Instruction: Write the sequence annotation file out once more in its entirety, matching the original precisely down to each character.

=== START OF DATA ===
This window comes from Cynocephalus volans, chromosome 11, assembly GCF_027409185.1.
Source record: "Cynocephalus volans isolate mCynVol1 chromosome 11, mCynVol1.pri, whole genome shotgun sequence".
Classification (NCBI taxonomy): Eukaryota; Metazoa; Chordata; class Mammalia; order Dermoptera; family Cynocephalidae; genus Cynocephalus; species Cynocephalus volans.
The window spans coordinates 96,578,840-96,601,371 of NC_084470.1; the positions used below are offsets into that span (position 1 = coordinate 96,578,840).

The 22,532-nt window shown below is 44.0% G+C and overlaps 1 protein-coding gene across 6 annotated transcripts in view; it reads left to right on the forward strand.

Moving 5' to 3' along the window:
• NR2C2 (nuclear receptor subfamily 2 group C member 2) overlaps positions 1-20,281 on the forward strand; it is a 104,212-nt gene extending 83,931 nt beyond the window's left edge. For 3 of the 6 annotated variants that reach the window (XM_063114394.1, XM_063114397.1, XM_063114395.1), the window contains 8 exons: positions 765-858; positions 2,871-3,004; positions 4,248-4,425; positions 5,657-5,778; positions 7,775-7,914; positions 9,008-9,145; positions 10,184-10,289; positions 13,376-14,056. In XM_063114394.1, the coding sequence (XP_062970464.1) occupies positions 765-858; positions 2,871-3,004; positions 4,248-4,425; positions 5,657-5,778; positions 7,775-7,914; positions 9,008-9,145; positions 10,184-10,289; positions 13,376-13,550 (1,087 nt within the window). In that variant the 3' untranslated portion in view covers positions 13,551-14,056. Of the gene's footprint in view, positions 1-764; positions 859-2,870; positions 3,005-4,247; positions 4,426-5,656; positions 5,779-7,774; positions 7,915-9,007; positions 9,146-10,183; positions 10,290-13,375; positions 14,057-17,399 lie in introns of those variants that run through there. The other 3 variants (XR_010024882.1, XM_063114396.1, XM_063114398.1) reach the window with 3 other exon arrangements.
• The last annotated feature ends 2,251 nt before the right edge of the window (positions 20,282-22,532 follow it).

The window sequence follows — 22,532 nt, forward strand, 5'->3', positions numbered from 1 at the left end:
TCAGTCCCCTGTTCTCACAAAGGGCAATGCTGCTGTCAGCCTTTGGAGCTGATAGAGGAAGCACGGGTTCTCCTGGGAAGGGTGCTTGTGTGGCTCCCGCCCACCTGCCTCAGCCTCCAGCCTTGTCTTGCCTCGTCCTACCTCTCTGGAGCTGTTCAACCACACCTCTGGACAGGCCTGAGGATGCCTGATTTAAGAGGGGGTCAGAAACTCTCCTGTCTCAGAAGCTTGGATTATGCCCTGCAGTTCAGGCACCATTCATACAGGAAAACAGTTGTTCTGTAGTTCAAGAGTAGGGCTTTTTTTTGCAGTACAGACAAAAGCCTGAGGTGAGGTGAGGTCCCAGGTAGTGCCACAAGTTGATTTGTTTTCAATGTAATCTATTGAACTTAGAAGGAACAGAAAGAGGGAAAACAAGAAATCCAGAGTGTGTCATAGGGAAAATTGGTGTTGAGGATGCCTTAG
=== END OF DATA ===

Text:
This window comes from Cynocephalus volans, chromosome 11, assembly GCF_027409185.1.
Source record: "Cynocephalus volans isolate mCynVol1 chromosome 11, mCynVol1.pri, whole genome shotgun sequence".
Classification (NCBI taxonomy): Eukaryota; Metazoa; Chordata; class Mammalia; order Dermoptera; family Cynocephalidae; genus Cynocephalus; species Cynocephalus volans.
The window spans coordinates 96,578,840-96,601,371 of NC_084470.1; the positions used below are offsets into that span (position 1 = coordinate 96,578,840).

The 22,532-nt window shown below is 44.0% G+C and overlaps 1 protein-coding gene across 6 annotated transcripts in view; it reads left to right on the forward strand.

Moving 5' to 3' along the window:
• NR2C2 (nuclear receptor subfamily 2 group C member 2) overlaps positions 1-20,281 on the forward strand; it is a 104,212-nt gene extending 83,931 nt beyond the window's left edge. For 3 of the 6 annotated variants that reach the window (XM_063114394.1, XM_063114397.1, XM_063114395.1), the window contains 8 exons: positions 765-858; positions 2,871-3,004; positions 4,248-4,425; positions 5,657-5,778; positions 7,775-7,914; positions 9,008-9,145; positions 10,184-10,289; positions 13,376-14,056. In XM_063114394.1, the coding sequence (XP_062970464.1) occupies positions 765-858; positions 2,871-3,004; positions 4,248-4,425; positions 5,657-5,778; positions 7,775-7,914; positions 9,008-9,145; positions 10,184-10,289; positions 13,376-13,550 (1,087 nt within the window). In that variant the 3' untranslated portion in view covers positions 13,551-14,056. Of the gene's footprint in view, positions 1-764; positions 859-2,870; positions 3,005-4,247; positions 4,426-5,656; positions 5,779-7,774; positions 7,915-9,007; positions 9,146-10,183; positions 10,290-13,375; positions 14,057-17,399 lie in introns of those variants that run through there. The other 3 variants (XR_010024882.1, XM_063114396.1, XM_063114398.1) reach the window with 3 other exon arrangements.
• The last annotated feature ends 2,251 nt before the right edge of the window (positions 20,282-22,532 follow it).

The window sequence follows — 22,532 nt, forward strand, 5'->3', positions numbered from 1 at the left end:
TCAGTCCCCTGTTCTCACAAAGGGCAATGCTGCTGTCAGCCTTTGGAGCTGATAGAGGAAGCACGGGTTCTCCTGGGAAGGGTGCTTGTGTGGCTCCCGCCCACCTGCCTCAGCCTCCAGCCTTGTCTTGCCTCGTCCTACCTCTCTGGAGCTGTTCAACCACACCTCTGGACAGGCCTGAGGATGCCTGATTTAAGAGGGGGTCAGAAACTCTCCTGTCTCAGAAGCTTGGATTATGCCCTGCAGTTCAGGCACCATTCATACAGGAAAACAGTTGTTCTGTAGTTCAAGAGTAGGGCTTTTTTTTGCAGTACAGACAAAAGCCTGAGGTGAGGTGAGGTCCCAGGTAGTGCCACAAGTTGATTTGTTTTCAATGTAATCTATTGAACTTAGAAGGAACAGAAAGAGGGAAAACAAGAAATCCAGAGTGTGTCATAGGGAAAATTGGTGTTGAGGATGCCTTAG